Somehow it’s already June. For schoolkids, the summer holiday is near. A time when you might find love, fall out of love, find new friends and make mistakes. This is at the centre of LIT, HighTide and Nottingham Playhouse’s revival of their sell-out 2019 show about a schoolgirl’s misadventures over the summer break. Filmed for online audiences, its intense emotional surges create the hormone-filled world of adolescence, but its series of overdramatic peaks avoid nuanced discussion of what leads such schoolkids astray.
Our Year 9 protagonist is a schoolgirl with a punchy three-letter name, like the title, Bex. A candy pink opening introduces her to us, with hair extensions and accent as thick as her make-up. She, somewhat unbelievably, strikes up a friendship with studious, sensible Ruth and they both try to mitigate each other’s subsequent reckless decisions, navigating relationships with the boys and adults around them.
Like so many productions which attempt to portray the tribulations of working-class life, it mistakes unrelenting frankness for biting social realism. Its incessantly prurient, expletive-filled dialogue seems to suggest there’s nothing more to these lives than “wanking” and “cumming”. Its soap opera sensibility of sensationalistic melodrama throws us from one argument to the next, choosing the loud surface rather than delving into the personal toll that sits beneath.
The design also focuses on the roaring energy of raging hormones and emotional extremes. Scenes are punctuated with techno and a lighting colour scheme that looks like a Nicki Minaj music video. Lulu Tam’s LED bars which structure the set provide a striking design appeal and the idea of a world preoccupied with bright parties, but more interestingly represent Bex’s desire to be noticed and looked at to feel valued.
Writer Sophie Ellerby pits stereotypes against each other and presents a reductive dichotomy of schoolkids: they’re either dim and impulsive or nerdy and thoughtful. Similarly, the scene chapters reflect Bex’s wants — “Bex loves Sylvia” — but again reduce the teenage experience to simplistic impulses. The play often feels like a parent’s view and it’s unclear who it’s aimed at: its brash aesthetic is likely to isolate parents, while its parochial depiction of teenage life is likely off-putting for a younger audience.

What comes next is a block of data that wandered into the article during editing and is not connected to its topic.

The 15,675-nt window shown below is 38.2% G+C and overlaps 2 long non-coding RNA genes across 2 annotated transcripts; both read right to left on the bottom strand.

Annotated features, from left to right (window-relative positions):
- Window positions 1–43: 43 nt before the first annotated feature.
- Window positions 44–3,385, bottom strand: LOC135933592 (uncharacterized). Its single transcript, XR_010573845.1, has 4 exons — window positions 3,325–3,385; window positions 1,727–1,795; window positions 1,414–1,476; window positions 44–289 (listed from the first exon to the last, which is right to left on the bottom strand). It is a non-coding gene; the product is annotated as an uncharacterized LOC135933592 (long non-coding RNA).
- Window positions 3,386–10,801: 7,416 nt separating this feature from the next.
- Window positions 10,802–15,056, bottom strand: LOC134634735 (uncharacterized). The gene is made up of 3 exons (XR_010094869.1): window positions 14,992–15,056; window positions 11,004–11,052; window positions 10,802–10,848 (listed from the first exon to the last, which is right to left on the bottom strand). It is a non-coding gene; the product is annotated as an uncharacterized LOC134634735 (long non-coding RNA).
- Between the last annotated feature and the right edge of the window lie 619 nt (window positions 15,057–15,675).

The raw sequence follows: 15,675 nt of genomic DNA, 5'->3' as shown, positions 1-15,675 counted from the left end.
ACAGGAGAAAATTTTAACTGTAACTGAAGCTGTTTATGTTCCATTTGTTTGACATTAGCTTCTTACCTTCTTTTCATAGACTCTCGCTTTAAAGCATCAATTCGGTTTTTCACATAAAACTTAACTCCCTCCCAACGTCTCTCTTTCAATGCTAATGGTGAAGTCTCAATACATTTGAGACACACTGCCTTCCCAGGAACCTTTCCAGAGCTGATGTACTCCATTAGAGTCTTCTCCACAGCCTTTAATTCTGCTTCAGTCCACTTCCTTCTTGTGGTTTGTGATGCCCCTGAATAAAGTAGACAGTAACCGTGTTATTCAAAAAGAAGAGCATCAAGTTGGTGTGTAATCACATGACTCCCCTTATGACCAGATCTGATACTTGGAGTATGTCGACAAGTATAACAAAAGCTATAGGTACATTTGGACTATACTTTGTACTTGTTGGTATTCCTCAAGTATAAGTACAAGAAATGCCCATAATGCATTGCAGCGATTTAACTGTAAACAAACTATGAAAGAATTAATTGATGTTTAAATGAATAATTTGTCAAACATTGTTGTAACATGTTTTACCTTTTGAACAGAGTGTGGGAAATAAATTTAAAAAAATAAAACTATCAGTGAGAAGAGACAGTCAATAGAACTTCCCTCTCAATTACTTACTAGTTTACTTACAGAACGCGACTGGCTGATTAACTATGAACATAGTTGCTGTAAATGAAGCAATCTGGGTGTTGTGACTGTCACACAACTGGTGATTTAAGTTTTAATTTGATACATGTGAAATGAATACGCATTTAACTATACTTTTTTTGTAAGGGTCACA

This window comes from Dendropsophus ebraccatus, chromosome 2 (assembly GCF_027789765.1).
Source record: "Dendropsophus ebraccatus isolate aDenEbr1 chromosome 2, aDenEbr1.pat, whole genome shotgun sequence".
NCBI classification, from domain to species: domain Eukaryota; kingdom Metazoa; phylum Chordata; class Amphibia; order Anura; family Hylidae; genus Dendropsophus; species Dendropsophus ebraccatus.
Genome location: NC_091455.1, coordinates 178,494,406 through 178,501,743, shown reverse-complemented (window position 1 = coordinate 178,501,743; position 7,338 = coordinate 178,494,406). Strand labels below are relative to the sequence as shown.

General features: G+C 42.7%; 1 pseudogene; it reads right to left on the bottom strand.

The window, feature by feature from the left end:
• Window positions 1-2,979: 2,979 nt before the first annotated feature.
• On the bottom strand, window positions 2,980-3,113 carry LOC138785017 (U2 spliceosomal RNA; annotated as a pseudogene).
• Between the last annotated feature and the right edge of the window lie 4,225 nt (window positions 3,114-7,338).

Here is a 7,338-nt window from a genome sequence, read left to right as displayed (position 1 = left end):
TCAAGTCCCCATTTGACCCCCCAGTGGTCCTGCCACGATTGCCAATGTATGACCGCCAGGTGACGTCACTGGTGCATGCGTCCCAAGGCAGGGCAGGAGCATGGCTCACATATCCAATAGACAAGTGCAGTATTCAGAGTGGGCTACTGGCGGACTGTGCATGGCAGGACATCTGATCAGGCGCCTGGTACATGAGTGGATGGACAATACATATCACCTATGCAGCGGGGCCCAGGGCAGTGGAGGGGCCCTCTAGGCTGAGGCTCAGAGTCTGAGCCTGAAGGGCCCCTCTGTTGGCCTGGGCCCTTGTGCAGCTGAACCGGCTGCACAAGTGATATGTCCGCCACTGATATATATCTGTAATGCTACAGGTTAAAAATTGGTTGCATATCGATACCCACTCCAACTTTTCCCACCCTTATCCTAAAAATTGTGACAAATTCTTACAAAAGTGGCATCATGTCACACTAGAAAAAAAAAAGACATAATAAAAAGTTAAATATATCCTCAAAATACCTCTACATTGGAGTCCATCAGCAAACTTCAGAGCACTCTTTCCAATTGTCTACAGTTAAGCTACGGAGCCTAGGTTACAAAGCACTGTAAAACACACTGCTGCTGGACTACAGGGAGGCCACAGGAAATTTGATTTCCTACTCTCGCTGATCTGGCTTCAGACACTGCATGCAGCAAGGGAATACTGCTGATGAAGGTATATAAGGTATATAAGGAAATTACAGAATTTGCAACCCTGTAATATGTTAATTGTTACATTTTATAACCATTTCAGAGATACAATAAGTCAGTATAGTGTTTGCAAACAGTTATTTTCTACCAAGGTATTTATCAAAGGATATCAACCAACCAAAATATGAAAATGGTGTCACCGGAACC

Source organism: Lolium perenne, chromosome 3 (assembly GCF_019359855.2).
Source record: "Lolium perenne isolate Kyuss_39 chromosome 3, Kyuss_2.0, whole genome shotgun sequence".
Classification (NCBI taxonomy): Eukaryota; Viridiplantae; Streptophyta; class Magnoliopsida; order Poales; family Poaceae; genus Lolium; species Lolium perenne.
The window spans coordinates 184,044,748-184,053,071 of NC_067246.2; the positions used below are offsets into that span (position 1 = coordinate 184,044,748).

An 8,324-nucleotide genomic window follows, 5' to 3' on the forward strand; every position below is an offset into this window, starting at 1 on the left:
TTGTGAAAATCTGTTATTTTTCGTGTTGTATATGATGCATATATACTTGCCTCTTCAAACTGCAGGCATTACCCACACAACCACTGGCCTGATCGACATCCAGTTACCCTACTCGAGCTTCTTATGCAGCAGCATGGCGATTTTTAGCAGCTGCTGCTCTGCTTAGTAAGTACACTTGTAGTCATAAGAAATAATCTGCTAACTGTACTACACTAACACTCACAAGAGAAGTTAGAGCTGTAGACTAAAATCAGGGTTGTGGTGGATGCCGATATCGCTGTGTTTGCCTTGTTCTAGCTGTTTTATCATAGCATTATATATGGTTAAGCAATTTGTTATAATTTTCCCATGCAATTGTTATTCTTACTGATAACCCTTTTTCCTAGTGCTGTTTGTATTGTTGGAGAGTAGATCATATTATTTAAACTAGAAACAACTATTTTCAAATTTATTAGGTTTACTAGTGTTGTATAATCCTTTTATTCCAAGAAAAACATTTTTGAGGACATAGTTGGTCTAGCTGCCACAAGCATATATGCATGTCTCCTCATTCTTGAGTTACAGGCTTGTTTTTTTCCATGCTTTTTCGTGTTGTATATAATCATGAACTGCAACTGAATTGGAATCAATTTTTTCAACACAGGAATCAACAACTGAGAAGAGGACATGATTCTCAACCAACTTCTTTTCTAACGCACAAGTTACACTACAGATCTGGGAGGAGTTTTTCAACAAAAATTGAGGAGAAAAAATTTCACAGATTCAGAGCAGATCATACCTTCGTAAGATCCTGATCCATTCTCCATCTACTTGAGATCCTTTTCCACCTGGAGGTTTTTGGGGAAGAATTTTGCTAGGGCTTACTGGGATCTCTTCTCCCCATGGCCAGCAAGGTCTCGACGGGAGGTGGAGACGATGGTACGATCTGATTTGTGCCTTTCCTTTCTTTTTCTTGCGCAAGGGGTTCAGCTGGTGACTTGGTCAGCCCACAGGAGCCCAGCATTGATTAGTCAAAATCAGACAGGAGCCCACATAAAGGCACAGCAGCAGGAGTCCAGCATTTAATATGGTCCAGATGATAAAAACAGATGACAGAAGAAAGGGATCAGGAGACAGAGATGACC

Despite this, Eve Austin manages to make Bex more than one-dimensional. The production’s greatest success is showcasing the sheer talent of this incredibly confident actor. Her highly animated performance is all pouts, scowls and tilts of the head as she turns provocation into a weapon of control. Her fixed stares suggest a precise targeting of what she wants, highly aware of how to seduce and win affection. She also attracts sympathy by letting this pretence fall away when she shows the naive vulnerability in how exploiting yourself and being exploited by others are dangerously coextensive.
There are too few moments, however, which pull through this more interesting and important exploration of how young girls are left to entrap themselves in defining their existence in relation to men. When it does eventually arrive, writer Sophie Ellerby relies on cliché: “You shouldn’t need a man to tell you you’re beautiful — you should just feel it, in here [hand on heart].”
Likewise, her mother’s death is treated as an ancillary past event, with fleeting references, instead of discussing its role in sparking this fallout. The neglect of social services or school support networks also escape real criticism. It’s a piece which prefers to consider the effect rather than the cause, so does little to advance the discourse beyond the conclusion of the child being the ultimate victim.
Despite these misgivings, there’s a bravery in Ellerby’s writing which commits to its convictions all the way to an ending which doesn’t shy away from the harsh reality. However, the play’s domination with teenage stereotypes and cliches comes too close to misrepresenting the lives it attempts to dramatise.
LIT was available on-demand until 6th June. For more information see HighTide’s website.